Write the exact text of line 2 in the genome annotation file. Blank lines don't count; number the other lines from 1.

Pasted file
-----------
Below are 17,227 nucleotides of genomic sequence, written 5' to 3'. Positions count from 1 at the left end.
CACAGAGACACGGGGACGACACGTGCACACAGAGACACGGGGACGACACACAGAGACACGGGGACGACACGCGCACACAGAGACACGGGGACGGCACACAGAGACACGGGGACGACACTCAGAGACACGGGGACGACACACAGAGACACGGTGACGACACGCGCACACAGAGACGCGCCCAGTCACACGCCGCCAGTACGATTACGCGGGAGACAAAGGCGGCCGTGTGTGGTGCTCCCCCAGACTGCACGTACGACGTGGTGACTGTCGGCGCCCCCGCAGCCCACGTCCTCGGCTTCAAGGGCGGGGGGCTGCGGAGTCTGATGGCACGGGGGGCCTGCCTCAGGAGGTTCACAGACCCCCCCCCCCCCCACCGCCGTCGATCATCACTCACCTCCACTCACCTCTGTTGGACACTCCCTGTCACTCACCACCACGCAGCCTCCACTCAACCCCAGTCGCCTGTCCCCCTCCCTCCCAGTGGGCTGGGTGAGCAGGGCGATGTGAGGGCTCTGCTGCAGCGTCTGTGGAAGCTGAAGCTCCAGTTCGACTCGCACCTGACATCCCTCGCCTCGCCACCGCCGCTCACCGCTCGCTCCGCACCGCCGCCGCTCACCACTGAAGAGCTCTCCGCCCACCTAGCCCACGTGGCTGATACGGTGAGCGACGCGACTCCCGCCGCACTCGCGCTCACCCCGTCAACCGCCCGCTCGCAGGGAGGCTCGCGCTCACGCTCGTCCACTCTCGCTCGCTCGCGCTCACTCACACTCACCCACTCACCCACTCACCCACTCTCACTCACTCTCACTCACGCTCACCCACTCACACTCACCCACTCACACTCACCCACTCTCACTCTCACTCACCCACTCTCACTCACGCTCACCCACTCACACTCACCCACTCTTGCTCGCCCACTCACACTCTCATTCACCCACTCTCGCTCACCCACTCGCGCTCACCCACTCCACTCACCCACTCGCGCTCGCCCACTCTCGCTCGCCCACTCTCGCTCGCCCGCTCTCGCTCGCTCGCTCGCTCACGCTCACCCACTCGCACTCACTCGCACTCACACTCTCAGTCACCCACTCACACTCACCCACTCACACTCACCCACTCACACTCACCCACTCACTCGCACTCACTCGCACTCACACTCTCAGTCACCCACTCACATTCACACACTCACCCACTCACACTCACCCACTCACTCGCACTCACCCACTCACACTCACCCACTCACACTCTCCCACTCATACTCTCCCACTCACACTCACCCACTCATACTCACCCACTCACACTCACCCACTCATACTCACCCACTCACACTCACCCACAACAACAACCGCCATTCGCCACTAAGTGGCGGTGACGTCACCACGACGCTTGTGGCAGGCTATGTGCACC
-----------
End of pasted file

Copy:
CACAGAGACACGGGGACGACACGTGCACACAGAGACACGGGGACGACACACAGAGACACGGGGACGACACGCGCACACAGAGACACGGGGACGGCACACAGAGACACGGGGACGACACTCAGAGACACGGGGACGACACACAGAGACACGGTGACGACACGCGCACACAGAGACGCGCCCAGTCACACGCCGCCAGTACGATTACGCGGGAGACAAAGGCGGCCGTGTGTGGTGCTCCCCCAGACTGCACGTACGACGTGGTGACTGTCGGCGCCCCCGCAGCCCACGTCCTCGGCTTCAAGGGCGGGGGGCTGCGGAGTCTGATGGCACGGGGGGCCTGCCTCAGGAGGTTCACAGACCCCCCCCCCCCCCACCGCCGTCGATCATCACTCACCTCCACTCACCTCTGTTGGACACTCCCTGTCACTCACCACCACGCAGCCTCCACTCAACCCCAGTCGCCTGTCCCCCTCCCTCCCAGTGGGCTGGGTGAGCAGGGCGATGTGAGGGCTCTGCTGCAGCGTCTGTGGAAGCTGAAGCTCCAGTTCGACTCGCACCTGACATCCCTCGCCTCGCCACCGCCGCTCACCGCTCGCTCCGCACCGCCGCCGCTCACCACTGAAGAGCTCTCCGCCCACCTAGCCCACGTGGCTGATACGGTGAGCGACGCGACTCCCGCCGCACTCGCGCTCACCCCGTCAACCGCCCGCTCGCAGGGAGGCTCGCGCTCACGCTCGTCCACTCTCGCTCGCTCGCGCTCACTCACACTCACCCACTCACCCACTCACCCACTCTCACTCACTCTCACTCACGCTCACCCACTCACACTCACCCACTCACACTCACCCACTCTCACTCTCACTCACCCACTCTCACTCACGCTCACCCACTCACACTCACCCACTCTTGCTCGCCCACTCACACTCTCATTCACCCACTCTCGCTCACCCACTCGCGCTCACCCACTCCACTCACCCACTCGCGCTCGCCCACTCTCGCTCGCCCACTCTCGCTCGCCCGCTCTCGCTCGCTCGCTCGCTCACGCTCACCCACTCGCACTCACTCGCACTCACACTCTCAGTCACCCACTCACACTCACCCACTCACACTCACCCACTCACACTCACCCACTCACTCGCACTCACTCGCACTCACACTCTCAGTCACCCACTCACATTCACACACTCACCCACTCACACTCACCCACTCACTCGCACTCACCCACTCACACTCACCCACTCACACTCTCCCACTCATACTCTCCCACTCACACTCACCCACTCATACTCACCCACTCACACTCACCCACTCATACTCACCCACTCACACTCACCCACAACAACAACCGCCATTCGCCACTAAGTGGCGGTGACGTCACCACGACGCTTGTGGCAGGCTATGTGCACC